Here's an enjoyable sampler of recordings that New Jersey-born soprano Barbara Bonney has made for Universal Classics Group labels (mostly Decca) since 1986. The selections have been arranged roughly in chronological order, by year of composition, a format that works surprisingly well. Songs, arias, and operatic scenes are mixed together, and that works well too. Another level of variety is given by the musicians and singers who accompany Bonney. Her partners are as basic as a lute or a piano (Vladimir Ashkenazy in Robert Schumann's Mondnacht), or as complex as a full symphony orchestra. Other singers appear too: tenor Gösta Winbergh in the Act I duet from Donizetti's L'elisir d'amore, countertenor Andreas Scholl in an aria from Pergolesi's Stabat Mater, treble Anthony Way in the inescapable "Pie Jesu" from Andrew Lloyd Webber's Requiem, and mezzo-soprano Susan Graham in the Presentation of the Rose from Richard Strauss's Der Rosenkavalier. The last selection has not been released until now, and fans of either singer will want this CD for that recording alone.
I admit to being not overly familiar with Bonney when I received this CD. (I tend to listen mostly to singers who are dead or at least retired!) I felt like I was in very good hands throughout the length of the program. Bonney's silvery clear voice is easy on the ears, and its clarity has not been obtained at the expense of personality. Her subtle coloring of a word or a phrase is very effective. With Bonney, the Lament from Dido and Aeneas is anything but diva-ish: in pain, she draws ever more in upon herself. Her Mozart is pure but not precious, and her interpretation of Scandinavian music (two songs by Sibelius and "Solveig's Song" from Grieg's Peer Gynt) is unaffected. (Bonney lived in Sweden for eight years.)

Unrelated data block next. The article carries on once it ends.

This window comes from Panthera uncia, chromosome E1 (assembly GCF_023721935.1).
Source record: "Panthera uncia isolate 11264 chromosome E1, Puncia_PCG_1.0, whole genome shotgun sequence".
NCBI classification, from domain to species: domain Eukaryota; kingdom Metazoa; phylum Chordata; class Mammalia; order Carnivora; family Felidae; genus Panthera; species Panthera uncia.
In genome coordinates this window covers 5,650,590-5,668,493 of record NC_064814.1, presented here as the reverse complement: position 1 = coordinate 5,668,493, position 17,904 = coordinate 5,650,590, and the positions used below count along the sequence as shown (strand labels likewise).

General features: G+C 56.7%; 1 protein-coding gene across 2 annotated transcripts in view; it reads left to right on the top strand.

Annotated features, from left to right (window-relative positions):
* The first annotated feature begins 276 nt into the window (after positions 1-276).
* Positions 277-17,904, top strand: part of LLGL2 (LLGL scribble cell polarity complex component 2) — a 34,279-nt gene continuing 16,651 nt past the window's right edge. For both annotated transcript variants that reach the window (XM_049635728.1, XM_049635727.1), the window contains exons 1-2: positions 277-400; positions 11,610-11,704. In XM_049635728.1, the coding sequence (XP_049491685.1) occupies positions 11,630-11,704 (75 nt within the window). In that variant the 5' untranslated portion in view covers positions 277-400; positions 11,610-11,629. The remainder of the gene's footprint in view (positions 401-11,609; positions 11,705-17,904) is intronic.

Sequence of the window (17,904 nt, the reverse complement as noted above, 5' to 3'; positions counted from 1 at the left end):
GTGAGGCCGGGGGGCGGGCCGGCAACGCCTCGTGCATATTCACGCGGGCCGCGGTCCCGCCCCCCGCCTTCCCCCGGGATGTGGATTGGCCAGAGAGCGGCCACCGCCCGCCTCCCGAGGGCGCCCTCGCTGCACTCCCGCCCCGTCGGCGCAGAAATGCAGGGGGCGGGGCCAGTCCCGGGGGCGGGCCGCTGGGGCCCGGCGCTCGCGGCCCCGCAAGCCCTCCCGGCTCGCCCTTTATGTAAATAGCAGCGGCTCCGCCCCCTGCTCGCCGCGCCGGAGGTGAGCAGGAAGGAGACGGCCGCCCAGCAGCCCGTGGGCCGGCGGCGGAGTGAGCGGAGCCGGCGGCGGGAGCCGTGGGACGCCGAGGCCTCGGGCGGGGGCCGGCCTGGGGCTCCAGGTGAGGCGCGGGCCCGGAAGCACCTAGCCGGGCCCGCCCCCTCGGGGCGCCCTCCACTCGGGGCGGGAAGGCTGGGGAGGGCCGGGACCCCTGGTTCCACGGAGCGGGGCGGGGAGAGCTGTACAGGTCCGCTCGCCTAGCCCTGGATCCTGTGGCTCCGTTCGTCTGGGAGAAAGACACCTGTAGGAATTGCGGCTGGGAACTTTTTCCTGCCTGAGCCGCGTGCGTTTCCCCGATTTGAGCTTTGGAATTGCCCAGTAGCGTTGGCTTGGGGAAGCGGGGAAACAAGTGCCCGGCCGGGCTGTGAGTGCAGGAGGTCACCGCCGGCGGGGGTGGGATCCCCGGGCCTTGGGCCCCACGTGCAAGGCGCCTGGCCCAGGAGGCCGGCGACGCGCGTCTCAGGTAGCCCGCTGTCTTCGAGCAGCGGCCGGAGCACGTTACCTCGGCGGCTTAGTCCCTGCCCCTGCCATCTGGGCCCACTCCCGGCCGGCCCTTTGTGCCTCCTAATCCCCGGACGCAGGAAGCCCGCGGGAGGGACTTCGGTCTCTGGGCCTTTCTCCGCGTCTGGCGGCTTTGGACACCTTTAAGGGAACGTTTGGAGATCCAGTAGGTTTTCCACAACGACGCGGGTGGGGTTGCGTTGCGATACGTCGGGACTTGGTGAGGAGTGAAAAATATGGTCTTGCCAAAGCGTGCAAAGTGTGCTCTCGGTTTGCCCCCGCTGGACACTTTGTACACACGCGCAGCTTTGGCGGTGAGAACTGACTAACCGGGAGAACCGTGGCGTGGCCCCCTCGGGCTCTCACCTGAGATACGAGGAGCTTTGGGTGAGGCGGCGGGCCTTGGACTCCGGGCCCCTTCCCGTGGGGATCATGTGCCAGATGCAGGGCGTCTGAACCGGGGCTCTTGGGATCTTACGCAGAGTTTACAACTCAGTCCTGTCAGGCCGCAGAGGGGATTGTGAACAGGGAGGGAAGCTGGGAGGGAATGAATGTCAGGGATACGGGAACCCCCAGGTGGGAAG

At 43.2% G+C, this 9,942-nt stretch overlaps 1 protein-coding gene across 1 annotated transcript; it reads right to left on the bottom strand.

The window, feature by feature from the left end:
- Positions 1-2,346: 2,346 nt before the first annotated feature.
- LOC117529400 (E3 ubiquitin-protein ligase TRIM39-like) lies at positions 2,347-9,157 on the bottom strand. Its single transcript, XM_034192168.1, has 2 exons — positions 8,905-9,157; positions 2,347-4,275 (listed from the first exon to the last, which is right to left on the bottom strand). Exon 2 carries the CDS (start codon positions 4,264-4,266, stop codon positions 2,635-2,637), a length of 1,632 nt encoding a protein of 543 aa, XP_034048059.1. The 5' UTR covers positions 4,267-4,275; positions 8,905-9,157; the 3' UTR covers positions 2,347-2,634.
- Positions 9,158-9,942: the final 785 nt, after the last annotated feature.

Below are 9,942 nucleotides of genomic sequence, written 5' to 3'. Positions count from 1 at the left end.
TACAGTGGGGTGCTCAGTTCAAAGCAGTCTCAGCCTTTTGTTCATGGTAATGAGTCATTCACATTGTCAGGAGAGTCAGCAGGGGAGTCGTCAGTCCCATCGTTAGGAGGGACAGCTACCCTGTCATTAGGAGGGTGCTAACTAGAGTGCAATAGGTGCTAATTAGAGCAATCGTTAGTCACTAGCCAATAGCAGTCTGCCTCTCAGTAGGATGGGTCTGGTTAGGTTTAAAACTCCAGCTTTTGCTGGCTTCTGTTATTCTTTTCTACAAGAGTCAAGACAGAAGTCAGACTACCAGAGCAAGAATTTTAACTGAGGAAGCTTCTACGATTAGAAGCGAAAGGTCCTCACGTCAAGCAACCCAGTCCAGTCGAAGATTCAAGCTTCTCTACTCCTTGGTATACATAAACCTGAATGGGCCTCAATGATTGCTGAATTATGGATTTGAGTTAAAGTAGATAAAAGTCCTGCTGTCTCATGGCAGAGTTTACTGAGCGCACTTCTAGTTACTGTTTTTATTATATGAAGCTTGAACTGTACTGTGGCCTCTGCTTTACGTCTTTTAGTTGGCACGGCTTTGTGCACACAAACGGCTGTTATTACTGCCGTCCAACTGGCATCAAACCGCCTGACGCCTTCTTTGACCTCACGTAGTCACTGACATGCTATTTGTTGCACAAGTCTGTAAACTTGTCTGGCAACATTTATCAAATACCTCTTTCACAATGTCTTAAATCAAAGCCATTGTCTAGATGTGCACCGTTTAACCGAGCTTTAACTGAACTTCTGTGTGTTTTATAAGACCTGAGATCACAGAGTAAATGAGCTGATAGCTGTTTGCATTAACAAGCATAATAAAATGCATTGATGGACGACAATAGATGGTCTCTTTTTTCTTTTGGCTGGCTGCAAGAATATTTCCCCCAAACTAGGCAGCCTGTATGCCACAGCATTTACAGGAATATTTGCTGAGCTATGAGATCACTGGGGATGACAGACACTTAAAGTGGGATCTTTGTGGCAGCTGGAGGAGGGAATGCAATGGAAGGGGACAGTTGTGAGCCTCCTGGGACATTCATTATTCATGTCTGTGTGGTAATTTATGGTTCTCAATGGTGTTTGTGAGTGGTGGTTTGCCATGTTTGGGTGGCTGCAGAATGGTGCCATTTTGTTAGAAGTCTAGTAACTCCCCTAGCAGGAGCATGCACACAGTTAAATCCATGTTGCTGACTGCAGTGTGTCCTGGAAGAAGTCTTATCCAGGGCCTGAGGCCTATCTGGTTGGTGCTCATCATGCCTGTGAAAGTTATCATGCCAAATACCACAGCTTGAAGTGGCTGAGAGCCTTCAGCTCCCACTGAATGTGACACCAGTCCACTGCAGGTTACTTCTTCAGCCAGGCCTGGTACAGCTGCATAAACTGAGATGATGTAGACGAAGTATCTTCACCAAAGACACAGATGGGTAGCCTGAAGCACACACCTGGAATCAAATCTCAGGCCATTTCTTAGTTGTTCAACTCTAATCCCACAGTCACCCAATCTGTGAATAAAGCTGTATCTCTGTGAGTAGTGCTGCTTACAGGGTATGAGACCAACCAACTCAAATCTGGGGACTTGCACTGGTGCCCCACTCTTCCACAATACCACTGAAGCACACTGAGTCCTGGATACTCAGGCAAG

Bonney has described herself as "a Lieder singer who happens to do opera," and denies having much of a temperamental affinity for Italian opera in particular. Nevertheless, it is easy to hear how her smart Adina would break the heart of Winbergh's Nemorino. That's Bonney's singing: it's intelligence and seductiveness, although the latter is more that of the invigorating North than of the enervating South.
There are no texts and translations. The engineering, despite the multiple sources, is consistently of a high standard. Whether you're a Bonney fan, or largely unacquainted as I was, this CD has pleasures and delights in store for you.
Copyright © 2001, Raymond Tuttle